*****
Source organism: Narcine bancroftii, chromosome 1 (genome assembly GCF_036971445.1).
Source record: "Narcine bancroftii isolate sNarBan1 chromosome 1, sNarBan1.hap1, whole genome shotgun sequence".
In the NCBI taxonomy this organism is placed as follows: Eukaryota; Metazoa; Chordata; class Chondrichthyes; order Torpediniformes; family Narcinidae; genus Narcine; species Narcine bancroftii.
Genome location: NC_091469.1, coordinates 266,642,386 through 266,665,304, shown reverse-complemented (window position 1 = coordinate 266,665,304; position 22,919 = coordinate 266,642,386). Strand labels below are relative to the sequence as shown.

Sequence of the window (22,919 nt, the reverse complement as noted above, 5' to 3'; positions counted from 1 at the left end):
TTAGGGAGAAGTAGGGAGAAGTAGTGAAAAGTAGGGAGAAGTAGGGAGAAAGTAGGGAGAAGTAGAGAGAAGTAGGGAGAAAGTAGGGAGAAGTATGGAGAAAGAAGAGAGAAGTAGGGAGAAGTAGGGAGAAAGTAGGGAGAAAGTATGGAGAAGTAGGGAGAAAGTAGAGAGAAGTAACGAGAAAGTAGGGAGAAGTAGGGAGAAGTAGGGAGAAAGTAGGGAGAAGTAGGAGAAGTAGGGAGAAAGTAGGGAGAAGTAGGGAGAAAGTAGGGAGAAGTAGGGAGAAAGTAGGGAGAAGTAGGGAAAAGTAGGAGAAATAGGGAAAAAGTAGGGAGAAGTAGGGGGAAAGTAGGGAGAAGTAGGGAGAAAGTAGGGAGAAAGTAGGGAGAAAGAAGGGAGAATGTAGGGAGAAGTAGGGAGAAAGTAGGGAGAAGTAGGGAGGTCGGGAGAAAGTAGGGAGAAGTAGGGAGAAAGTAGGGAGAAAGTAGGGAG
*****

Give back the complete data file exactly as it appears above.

Source organism: Narcine bancroftii, chromosome 1 (genome assembly GCF_036971445.1).
Source record: "Narcine bancroftii isolate sNarBan1 chromosome 1, sNarBan1.hap1, whole genome shotgun sequence".
In the NCBI taxonomy this organism is placed as follows: Eukaryota; Metazoa; Chordata; class Chondrichthyes; order Torpediniformes; family Narcinidae; genus Narcine; species Narcine bancroftii.
Genome location: NC_091469.1, coordinates 266,642,386 through 266,665,304, shown reverse-complemented (window position 1 = coordinate 266,665,304; position 22,919 = coordinate 266,642,386). Strand labels below are relative to the sequence as shown.

Sequence of the window (22,919 nt, the reverse complement as noted above, 5' to 3'; positions counted from 1 at the left end):
TTAGGGAGAAGTAGGGAGAAGTAGTGAAAAGTAGGGAGAAGTAGGGAGAAAGTAGGGAGAAGTAGAGAGAAGTAGGGAGAAAGTAGGGAGAAGTATGGAGAAAGAAGAGAGAAGTAGGGAGAAGTAGGGAGAAAGTAGGGAGAAAGTATGGAGAAGTAGGGAGAAAGTAGAGAGAAGTAACGAGAAAGTAGGGAGAAGTAGGGAGAAGTAGGGAGAAAGTAGGGAGAAGTAGGAGAAGTAGGGAGAAAGTAGGGAGAAGTAGGGAGAAAGTAGGGAGAAGTAGGGAGAAAGTAGGGAGAAGTAGGGAAAAGTAGGAGAAATAGGGAAAAAGTAGGGAGAAGTAGGGGGAAAGTAGGGAGAAGTAGGGAGAAAGTAGGGAGAAAGTAGGGAGAAAGAAGGGAGAATGTAGGGAGAAGTAGGGAGAAAGTAGGGAGAAGTAGGGAGGTCGGGAGAAAGTAGGGAGAAGTAGGGAGAAAGTAGGGAGAAAGTAGGGAG